How do we move forward in defending democracy and public institutions? Jeffery Sachs of the Earth Institute at Columbia University laid out three things that need to be done. In a Nov. 12 opinion, The New Progressive Movement, in the New York Times he writes:
The first is a revival of crucial public services, especially education, training, public investment and environmental protection. The second is the end of a climate of impunity that encouraged nearly every Wall Street firm to commit financial fraud. The third is to re-establish the supremacy of people votes over dollar votes in Washington.
In Wisconsin we need to do the same. We recall Walker and reclaim Wisconsin. We defend public schools as a bedrock of democracy. We transform all our public schools into vibrant, democratic, community-based institutions serving all children.
Three articles of interest:
Benjamin Barbers, Nov. 7, 20111, The Nation, Calling All Liberals: It’s Time to Fight
Barbara Miner, Nov. 20, 2011, Milwaukee Journal Sentinel, Take a Stand Against School Vouchers
Jeffery Sachs, in the New York Times, The New Progressive Movement
Sunday, November 13, 2011
Welcome to “Public Education: This is what democracy looks like.” I invite you to sign up to receive notification of my blog posts – which I plan on updating on a weekly basis. Please comment on the posts, and/or email your opinions.
As recent statewide and national events have made clear, we need more public discussion in this country, not less, on essential issues of democracy, public education and the common good.
One of the issues this blog will address is the need to improve teaching and learning in our public schools. Here in Milwaukee, the teachers’ union is committed to a new vision of unionism that protects and promotes teachers as educational leaders.
In particular, Milwaukee Teachers’ Education Association (MTEA) has launched a campaign to “Reimagine and Reinvent” the MTEA.
Like many teacher unions, for decades the MTEA followed a “bread and butter” union model based on contract negotiations and contract enforcement as the main union focus. This “industrial model” has several limitations in this post-industrial era. In Wisconsin, the need to reimagine and reinvent teacher unionism is further propelled by state legislation that now prohibits collective bargaining for most public sector workers.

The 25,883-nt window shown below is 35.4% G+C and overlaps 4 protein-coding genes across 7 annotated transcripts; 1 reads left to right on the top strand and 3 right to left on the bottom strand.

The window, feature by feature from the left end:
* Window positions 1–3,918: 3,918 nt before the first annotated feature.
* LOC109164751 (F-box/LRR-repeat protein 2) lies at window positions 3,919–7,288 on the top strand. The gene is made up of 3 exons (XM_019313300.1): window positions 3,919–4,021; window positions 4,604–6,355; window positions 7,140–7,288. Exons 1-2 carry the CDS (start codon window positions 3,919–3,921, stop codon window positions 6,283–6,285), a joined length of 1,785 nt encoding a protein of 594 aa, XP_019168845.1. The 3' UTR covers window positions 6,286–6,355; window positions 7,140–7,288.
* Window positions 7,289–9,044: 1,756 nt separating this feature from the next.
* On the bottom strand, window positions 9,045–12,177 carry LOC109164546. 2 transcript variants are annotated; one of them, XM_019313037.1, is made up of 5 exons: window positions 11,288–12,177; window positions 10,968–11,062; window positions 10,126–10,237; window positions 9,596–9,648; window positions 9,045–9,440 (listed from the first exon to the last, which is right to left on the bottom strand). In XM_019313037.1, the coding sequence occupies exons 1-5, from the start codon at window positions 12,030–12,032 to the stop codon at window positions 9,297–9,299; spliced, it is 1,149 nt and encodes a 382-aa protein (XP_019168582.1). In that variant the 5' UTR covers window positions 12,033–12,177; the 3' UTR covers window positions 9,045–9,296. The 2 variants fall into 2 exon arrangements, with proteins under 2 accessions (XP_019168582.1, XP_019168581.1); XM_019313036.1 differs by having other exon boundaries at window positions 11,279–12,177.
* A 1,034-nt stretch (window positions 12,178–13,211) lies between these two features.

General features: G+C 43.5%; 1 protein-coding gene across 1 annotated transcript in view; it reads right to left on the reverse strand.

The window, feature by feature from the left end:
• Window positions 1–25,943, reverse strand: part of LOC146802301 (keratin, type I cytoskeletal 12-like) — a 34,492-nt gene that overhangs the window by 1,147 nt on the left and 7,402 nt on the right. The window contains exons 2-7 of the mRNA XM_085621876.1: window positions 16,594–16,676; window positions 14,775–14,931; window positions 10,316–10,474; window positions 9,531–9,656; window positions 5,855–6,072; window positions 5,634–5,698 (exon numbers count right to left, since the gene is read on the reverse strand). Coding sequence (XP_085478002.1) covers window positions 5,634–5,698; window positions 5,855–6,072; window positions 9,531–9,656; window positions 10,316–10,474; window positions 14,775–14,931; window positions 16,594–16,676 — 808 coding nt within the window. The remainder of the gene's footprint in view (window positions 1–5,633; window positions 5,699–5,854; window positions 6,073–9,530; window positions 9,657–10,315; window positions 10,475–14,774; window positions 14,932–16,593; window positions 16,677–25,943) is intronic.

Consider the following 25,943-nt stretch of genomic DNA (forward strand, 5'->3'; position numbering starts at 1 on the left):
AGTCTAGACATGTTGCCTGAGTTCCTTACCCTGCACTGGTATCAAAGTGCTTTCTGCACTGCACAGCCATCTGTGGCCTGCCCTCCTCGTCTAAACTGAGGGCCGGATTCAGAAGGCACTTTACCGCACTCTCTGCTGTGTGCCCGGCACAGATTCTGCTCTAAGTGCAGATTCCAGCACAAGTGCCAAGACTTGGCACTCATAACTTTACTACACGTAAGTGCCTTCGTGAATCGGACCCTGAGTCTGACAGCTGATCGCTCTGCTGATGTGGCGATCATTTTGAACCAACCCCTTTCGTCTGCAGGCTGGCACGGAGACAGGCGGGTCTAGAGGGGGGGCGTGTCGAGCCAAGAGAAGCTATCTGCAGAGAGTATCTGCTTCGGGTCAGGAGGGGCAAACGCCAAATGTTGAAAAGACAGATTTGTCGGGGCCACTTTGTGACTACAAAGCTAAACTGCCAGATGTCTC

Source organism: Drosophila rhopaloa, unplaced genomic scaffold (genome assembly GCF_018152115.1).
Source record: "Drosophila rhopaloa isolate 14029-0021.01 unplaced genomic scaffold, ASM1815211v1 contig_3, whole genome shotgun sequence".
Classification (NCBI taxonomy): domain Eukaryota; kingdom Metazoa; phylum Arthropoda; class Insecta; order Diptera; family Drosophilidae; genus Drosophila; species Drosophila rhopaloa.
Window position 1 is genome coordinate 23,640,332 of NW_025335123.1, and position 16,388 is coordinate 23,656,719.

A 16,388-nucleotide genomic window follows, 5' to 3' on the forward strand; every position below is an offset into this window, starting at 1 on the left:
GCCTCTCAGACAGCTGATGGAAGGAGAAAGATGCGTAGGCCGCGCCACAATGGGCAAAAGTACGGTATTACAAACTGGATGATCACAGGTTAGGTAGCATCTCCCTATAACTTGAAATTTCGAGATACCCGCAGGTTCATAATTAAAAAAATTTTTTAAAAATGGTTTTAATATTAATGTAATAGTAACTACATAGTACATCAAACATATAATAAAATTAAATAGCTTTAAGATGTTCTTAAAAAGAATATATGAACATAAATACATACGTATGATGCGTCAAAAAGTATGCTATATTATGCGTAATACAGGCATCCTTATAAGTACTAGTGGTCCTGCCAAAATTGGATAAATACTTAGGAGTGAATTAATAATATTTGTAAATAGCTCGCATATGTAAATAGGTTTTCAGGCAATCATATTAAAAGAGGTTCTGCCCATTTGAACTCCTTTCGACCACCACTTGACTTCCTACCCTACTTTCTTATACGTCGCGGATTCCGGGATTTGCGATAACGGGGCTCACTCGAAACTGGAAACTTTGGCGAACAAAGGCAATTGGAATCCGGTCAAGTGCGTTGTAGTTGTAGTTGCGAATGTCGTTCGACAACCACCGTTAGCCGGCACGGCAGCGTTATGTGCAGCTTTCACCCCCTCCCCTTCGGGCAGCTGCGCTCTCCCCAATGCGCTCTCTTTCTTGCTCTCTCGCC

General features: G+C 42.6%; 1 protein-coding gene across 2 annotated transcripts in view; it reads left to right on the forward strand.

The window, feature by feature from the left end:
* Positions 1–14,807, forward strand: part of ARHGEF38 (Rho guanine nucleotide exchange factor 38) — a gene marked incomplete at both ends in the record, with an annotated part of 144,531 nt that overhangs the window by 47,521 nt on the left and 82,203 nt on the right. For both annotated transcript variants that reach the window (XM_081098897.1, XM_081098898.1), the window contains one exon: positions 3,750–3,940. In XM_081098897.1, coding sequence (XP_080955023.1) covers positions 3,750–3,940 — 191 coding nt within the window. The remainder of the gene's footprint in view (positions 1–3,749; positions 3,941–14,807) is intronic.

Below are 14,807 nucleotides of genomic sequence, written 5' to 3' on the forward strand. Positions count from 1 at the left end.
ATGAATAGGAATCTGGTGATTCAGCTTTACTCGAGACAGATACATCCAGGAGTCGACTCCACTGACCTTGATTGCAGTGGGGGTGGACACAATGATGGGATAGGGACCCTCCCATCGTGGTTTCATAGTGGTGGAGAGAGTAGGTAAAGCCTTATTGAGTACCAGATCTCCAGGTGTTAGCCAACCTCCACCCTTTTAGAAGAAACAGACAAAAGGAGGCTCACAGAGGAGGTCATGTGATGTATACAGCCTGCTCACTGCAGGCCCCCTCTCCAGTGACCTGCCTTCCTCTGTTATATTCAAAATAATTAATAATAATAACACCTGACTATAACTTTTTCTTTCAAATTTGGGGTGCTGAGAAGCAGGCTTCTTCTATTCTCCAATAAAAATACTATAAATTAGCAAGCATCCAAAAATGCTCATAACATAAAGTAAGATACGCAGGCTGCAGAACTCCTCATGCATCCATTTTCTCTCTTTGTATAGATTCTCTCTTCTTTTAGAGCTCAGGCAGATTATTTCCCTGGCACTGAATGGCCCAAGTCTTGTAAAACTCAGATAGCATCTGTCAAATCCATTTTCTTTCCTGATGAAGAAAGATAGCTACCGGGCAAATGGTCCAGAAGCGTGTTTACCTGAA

I have been a classroom teacher and social justice advocate for more than 30 years. My vision of a strong teachers’ union rests on a tripod of concerns. [For a more detailed explanation, click here.]
One leg involves “bread and butter” unionism — ensuring family-supporting wages/benefits, and decent working conditions. The second leg rests on professional unionism — understanding that educators must take leadership roles in guaranteeing quality teaching and learning in our schools. The third leg is social justice unionism — promoting strong relations with parents and community groups not just on issues of public education, but to work for justice and democracy in our communities.
This vision fuels the campaign to “Reimagine and Reinvent” the MTEA. [For my speech to MTEA leaders outlining the need for the campaign, click here.] Our goal is go beyond the traditional structure of union building representative and educational assistant chairs in each school. We also envision four additional leaders in each school including: Parent/Community advocate; social justice/equity advocate; democracy advocate; and a teaching/learning advocate.
Above all, we envision a vibrant, reorganized union. Times have changed. We need to:
• Move from collective bargaining to collective action
• Reclaim our classrooms and reclaim our profession
• Build collaborative public schools that serve all students
• Work with parents and community to promote democracy and justice
• Improve our union’s internal communication, public relations, and our capacity to organize and mobilize our members.
We live in difficult and complicated political times. But these are also exciting times. We are building the future.